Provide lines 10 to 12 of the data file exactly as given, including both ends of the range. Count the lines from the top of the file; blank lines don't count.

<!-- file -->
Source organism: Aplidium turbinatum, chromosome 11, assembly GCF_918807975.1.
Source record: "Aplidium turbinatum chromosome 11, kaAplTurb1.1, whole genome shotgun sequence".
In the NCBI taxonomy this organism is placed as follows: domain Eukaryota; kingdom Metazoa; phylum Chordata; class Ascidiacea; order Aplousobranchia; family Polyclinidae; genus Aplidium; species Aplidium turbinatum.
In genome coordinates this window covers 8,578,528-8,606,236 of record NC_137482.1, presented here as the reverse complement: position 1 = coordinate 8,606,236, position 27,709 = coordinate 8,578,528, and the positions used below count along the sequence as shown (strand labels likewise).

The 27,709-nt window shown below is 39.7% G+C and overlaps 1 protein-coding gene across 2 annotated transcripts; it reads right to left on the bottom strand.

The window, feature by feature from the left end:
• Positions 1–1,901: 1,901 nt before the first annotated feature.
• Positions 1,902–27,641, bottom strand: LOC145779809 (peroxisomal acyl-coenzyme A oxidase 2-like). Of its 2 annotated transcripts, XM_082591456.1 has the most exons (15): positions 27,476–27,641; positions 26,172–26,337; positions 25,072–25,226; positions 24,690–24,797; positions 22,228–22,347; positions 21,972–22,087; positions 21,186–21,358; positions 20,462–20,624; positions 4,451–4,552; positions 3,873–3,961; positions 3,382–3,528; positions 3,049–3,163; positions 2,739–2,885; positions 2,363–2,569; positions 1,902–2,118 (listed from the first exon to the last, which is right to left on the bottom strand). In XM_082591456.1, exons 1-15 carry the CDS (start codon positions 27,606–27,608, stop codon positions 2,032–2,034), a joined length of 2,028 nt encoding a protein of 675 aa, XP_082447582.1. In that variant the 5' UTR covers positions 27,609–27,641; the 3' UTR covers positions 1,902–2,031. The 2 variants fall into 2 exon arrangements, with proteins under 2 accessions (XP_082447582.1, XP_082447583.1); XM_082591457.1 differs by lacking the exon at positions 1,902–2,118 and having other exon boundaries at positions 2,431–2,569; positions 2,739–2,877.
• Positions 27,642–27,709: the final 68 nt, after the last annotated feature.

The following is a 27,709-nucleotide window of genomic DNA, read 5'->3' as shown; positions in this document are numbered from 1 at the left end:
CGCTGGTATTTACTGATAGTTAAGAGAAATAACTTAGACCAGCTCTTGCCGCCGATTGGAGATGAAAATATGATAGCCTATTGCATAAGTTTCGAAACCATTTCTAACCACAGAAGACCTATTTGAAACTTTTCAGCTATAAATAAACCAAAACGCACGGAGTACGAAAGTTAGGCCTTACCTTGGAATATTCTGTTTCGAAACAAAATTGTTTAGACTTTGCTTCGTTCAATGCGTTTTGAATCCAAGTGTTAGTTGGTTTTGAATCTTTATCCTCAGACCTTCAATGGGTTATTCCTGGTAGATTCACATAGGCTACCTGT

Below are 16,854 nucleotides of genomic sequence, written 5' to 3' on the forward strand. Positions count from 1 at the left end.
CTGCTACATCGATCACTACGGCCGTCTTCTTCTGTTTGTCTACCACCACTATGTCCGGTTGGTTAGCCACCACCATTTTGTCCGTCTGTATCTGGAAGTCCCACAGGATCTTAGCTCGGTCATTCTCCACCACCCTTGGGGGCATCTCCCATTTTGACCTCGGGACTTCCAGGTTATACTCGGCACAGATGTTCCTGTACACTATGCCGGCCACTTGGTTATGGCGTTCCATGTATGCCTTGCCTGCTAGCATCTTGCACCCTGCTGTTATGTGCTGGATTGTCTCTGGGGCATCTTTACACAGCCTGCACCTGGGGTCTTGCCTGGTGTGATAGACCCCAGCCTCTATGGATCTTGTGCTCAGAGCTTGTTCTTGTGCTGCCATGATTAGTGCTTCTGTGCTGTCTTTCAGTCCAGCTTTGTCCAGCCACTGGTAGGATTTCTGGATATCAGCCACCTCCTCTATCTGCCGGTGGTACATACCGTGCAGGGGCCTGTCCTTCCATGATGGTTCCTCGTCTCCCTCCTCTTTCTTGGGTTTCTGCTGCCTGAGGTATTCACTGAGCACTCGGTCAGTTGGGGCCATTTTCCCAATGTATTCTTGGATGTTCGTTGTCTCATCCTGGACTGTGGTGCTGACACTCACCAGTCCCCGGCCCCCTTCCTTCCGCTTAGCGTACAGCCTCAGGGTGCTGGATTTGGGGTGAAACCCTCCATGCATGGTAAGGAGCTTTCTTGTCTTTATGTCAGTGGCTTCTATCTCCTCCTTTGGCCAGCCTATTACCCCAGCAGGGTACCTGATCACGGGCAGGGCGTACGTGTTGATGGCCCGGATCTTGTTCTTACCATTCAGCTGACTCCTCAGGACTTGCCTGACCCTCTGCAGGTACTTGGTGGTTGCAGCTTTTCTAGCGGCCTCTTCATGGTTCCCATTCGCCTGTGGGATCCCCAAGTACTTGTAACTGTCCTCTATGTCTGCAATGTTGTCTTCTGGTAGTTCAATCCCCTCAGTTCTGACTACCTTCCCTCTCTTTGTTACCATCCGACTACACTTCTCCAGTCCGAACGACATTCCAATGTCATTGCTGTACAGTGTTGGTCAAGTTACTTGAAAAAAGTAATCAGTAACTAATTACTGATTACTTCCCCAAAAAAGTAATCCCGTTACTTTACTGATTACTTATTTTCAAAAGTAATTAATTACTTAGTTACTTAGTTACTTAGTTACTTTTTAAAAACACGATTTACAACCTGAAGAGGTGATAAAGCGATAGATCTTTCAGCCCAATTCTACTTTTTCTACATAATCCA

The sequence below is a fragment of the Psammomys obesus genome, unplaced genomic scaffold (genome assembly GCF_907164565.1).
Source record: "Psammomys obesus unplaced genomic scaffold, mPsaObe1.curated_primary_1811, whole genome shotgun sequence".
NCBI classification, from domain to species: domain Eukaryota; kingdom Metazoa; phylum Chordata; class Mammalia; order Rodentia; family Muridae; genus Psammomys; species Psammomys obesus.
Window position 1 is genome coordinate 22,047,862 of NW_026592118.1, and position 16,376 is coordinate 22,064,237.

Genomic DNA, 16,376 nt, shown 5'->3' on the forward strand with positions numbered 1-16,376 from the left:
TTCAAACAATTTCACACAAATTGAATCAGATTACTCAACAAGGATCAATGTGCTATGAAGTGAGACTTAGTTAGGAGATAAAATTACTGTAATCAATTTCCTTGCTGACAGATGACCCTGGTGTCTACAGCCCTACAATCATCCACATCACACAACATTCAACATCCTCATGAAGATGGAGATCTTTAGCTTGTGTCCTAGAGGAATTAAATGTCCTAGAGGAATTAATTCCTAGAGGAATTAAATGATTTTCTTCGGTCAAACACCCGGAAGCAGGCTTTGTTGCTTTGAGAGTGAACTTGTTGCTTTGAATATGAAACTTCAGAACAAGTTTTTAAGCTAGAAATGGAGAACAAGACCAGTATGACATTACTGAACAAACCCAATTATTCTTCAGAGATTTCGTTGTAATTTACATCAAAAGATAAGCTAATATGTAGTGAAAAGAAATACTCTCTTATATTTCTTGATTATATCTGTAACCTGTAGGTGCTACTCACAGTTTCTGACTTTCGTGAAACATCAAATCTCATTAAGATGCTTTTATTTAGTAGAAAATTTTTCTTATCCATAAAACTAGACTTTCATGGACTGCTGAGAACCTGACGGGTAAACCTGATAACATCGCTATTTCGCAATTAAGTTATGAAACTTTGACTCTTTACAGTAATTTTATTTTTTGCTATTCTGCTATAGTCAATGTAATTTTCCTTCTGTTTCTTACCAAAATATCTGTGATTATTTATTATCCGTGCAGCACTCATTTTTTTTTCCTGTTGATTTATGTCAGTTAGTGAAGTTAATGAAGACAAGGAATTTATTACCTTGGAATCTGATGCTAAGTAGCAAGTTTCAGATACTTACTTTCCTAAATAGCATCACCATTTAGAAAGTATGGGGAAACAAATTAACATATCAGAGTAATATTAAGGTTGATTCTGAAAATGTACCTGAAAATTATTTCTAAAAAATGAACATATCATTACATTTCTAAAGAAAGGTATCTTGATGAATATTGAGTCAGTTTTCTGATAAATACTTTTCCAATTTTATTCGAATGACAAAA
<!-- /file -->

The following is a 27,709-nucleotide window of genomic DNA, read 5'->3' as shown; positions in this document are numbered from 1 at the left end:
CGCTGGTATTTACTGATAGTTAAGAGAAATAACTTAGACCAGCTCTTGCCGCCGATTGGAGATGAAAATATGATAGCCTATTGCATAAGTTTCGAAACCATTTCTAACCACAGAAGACCTATTTGAAACTTTTCAGCTATAAATAAACCAAAACGCACGGAGTACGAAAGTTAGGCCTTACCTTGGAATATTCTGTTTCGAAACAAAATTGTTTAGACTTTGCTTCGTTCAATGCGTTTTGAATCCAAGTGTTAGTTGGTTTTGAATCTTTATCCTCAGACCTTCAATGGGTTATTCCTGGTAGATTCACATAGGCTACCTGT

Below are 16,854 nucleotides of genomic sequence, written 5' to 3' on the forward strand. Positions count from 1 at the left end.